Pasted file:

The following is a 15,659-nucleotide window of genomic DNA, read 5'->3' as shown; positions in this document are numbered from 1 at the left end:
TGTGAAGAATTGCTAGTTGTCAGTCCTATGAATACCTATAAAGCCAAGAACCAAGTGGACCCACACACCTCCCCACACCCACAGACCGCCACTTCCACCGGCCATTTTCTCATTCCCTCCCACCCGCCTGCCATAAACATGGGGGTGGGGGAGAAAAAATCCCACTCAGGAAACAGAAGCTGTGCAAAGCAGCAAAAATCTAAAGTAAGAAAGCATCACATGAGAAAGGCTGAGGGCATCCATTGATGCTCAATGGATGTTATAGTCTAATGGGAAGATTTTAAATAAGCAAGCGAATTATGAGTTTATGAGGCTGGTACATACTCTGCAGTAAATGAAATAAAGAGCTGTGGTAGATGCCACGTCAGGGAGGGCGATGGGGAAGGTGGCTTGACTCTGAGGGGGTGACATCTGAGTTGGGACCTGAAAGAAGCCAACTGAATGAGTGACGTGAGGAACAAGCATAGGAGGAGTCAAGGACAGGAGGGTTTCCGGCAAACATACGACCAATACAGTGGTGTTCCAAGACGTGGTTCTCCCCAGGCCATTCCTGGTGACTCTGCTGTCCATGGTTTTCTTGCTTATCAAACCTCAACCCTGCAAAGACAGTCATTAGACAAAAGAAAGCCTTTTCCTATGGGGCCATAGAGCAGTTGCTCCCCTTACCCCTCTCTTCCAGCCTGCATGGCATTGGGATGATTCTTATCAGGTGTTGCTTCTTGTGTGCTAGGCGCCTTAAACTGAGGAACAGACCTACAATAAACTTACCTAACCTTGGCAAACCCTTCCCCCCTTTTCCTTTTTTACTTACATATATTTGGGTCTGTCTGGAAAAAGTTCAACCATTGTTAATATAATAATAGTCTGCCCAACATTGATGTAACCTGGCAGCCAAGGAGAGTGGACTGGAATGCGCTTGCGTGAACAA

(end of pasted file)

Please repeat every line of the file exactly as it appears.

The following is a 15,659-nucleotide window of genomic DNA, read 5'->3' as shown; positions in this document are numbered from 1 at the left end:
TGTGAAGAATTGCTAGTTGTCAGTCCTATGAATACCTATAAAGCCAAGAACCAAGTGGACCCACACACCTCCCCACACCCACAGACCGCCACTTCCACCGGCCATTTTCTCATTCCCTCCCACCCGCCTGCCATAAACATGGGGGTGGGGGAGAAAAAATCCCACTCAGGAAACAGAAGCTGTGCAAAGCAGCAAAAATCTAAAGTAAGAAAGCATCACATGAGAAAGGCTGAGGGCATCCATTGATGCTCAATGGATGTTATAGTCTAATGGGAAGATTTTAAATAAGCAAGCGAATTATGAGTTTATGAGGCTGGTACATACTCTGCAGTAAATGAAATAAAGAGCTGTGGTAGATGCCACGTCAGGGAGGGCGATGGGGAAGGTGGCTTGACTCTGAGGGGGTGACATCTGAGTTGGGACCTGAAAGAAGCCAACTGAATGAGTGACGTGAGGAACAAGCATAGGAGGAGTCAAGGACAGGAGGGTTTCCGGCAAACATACGACCAATACAGTGGTGTTCCAAGACGTGGTTCTCCCCAGGCCATTCCTGGTGACTCTGCTGTCCATGGTTTTCTTGCTTATCAAACCTCAACCCTGCAAAGACAGTCATTAGACAAAAGAAAGCCTTTTCCTATGGGGCCATAGAGCAGTTGCTCCCCTTACCCCTCTCTTCCAGCCTGCATGGCATTGGGATGATTCTTATCAGGTGTTGCTTCTTGTGTGCTAGGCGCCTTAAACTGAGGAACAGACCTACAATAAACTTACCTAACCTTGGCAAACCCTTCCCCCCTTTTCCTTTTTTACTTACATATATTTGGGTCTGTCTGGAAAAAGTTCAACCATTGTTAATATAATAATAGTCTGCCCAACATTGATGTAACCTGGCAGCCAAGGAGAGTGGACTGGAATGCGCTTGCGTGAACAA